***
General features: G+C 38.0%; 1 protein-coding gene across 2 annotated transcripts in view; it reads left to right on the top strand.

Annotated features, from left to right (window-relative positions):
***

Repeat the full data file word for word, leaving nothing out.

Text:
General features: G+C 38.0%; 1 protein-coding gene across 2 annotated transcripts in view; it reads left to right on the top strand.

Annotated features, from left to right (window-relative positions):